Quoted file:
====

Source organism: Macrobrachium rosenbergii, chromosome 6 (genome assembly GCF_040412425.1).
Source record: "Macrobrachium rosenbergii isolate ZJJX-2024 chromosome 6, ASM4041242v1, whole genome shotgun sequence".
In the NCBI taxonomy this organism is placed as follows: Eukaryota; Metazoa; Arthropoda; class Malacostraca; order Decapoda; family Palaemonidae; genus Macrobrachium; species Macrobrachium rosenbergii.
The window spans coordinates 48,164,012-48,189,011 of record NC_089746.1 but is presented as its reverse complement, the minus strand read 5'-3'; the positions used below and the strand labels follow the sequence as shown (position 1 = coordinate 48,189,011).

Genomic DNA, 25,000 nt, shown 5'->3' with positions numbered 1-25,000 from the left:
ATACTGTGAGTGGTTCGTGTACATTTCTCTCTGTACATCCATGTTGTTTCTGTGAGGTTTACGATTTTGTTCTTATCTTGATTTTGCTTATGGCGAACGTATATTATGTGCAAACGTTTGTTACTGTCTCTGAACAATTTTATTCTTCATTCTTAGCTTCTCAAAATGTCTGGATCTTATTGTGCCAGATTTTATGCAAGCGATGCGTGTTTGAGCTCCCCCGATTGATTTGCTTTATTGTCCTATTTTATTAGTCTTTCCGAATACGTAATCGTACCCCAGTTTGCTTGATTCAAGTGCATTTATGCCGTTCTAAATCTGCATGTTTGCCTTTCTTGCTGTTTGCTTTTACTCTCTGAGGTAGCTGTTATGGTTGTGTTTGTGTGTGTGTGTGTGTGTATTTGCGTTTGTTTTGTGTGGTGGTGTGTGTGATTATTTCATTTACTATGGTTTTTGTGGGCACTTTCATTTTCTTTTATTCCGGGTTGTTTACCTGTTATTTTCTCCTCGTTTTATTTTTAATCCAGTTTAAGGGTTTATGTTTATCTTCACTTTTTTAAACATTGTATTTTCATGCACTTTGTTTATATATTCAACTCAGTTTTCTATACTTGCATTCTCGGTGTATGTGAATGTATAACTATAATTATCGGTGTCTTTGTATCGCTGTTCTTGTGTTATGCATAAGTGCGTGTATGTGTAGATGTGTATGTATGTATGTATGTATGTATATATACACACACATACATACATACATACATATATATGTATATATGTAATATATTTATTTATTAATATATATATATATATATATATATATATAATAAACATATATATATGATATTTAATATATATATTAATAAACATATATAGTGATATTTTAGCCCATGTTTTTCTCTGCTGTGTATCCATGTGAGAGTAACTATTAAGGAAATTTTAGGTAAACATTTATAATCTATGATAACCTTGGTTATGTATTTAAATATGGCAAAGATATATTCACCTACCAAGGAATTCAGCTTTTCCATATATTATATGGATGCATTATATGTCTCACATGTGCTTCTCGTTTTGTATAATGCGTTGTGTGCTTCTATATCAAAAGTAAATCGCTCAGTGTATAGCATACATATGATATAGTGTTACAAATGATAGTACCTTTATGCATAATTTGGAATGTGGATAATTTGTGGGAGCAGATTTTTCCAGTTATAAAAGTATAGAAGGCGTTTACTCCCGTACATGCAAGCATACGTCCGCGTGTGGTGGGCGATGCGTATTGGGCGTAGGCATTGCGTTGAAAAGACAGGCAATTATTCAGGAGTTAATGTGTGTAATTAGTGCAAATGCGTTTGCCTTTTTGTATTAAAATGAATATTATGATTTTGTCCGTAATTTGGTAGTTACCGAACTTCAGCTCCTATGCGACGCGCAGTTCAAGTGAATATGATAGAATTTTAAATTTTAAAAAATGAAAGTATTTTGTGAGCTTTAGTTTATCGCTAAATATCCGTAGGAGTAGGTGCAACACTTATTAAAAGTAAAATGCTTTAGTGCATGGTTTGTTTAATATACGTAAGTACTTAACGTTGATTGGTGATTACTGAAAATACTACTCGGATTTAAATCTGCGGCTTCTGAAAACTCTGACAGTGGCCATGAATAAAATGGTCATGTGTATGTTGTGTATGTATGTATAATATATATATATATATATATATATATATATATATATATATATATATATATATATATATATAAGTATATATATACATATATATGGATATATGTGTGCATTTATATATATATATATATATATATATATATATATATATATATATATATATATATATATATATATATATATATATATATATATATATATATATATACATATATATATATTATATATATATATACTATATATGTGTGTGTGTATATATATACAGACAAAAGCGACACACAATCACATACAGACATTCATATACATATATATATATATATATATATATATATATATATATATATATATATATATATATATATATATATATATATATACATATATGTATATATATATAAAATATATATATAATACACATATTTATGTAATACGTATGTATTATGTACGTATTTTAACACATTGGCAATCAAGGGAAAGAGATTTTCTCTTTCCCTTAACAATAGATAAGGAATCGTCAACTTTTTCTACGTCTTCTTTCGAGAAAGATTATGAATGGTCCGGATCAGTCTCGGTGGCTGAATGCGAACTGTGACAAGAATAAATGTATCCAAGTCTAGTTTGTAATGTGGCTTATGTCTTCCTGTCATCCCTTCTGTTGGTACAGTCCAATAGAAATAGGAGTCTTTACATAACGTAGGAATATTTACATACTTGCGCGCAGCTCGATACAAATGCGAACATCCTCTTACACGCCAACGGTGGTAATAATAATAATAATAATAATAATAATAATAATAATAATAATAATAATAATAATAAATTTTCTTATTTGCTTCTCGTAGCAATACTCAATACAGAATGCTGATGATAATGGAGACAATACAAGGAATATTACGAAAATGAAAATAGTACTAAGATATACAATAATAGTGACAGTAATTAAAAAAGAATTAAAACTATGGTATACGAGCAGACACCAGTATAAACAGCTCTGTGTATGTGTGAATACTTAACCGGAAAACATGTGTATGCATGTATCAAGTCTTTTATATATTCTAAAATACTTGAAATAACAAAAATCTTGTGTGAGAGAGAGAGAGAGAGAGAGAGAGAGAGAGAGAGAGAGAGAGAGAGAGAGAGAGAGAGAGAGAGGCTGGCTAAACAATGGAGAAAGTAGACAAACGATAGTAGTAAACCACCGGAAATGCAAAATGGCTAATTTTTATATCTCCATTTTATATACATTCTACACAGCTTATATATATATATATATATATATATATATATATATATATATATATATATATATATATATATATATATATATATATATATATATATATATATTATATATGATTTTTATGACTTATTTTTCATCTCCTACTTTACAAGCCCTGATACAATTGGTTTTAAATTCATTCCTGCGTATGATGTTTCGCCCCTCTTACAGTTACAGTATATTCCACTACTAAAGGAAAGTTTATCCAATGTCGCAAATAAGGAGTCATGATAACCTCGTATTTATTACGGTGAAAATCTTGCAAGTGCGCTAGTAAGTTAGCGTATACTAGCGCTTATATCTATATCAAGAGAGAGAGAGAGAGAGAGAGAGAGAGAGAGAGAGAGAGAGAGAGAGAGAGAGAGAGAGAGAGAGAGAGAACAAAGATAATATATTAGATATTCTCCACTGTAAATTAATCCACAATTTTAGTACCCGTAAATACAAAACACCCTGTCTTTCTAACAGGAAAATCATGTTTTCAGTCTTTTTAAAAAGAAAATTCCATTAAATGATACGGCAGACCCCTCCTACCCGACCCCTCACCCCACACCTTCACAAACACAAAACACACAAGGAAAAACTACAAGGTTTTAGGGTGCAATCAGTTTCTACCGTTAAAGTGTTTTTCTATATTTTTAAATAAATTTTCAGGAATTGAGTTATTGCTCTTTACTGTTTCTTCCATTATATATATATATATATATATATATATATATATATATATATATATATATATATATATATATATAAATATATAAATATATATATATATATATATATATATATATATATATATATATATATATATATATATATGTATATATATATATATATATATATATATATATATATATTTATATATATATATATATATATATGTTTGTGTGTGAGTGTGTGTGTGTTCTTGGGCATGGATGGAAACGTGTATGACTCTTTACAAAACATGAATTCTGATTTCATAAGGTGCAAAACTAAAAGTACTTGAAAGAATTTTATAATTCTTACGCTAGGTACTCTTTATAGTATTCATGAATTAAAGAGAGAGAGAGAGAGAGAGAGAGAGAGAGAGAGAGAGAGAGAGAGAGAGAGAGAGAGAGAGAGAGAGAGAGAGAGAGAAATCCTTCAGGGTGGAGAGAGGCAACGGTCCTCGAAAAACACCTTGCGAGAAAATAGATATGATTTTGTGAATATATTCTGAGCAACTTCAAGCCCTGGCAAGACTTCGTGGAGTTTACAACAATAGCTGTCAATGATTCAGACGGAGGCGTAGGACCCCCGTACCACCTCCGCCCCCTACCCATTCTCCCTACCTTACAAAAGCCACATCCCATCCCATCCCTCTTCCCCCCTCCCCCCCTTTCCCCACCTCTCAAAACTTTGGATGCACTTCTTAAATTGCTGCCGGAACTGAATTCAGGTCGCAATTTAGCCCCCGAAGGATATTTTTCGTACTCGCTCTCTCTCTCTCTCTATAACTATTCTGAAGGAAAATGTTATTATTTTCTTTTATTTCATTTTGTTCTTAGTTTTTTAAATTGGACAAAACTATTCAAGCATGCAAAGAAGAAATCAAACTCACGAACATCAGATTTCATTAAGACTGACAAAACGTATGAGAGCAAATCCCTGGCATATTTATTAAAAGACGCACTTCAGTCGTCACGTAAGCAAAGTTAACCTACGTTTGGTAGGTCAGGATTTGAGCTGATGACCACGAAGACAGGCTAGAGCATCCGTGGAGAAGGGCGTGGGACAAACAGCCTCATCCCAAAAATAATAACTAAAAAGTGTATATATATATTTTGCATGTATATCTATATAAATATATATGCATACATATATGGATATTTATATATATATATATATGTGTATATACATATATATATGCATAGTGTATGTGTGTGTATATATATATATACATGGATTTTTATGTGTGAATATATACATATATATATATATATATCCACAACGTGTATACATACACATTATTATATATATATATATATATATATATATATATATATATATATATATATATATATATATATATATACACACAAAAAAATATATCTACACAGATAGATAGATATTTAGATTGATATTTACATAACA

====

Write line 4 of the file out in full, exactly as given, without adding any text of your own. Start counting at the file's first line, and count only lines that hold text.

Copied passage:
The window spans coordinates 48,164,012-48,189,011 of record NC_089746.1 but is presented as its reverse complement, the minus strand read 5'-3'; the positions used below and the strand labels follow the sequence as shown (position 1 = coordinate 48,189,011).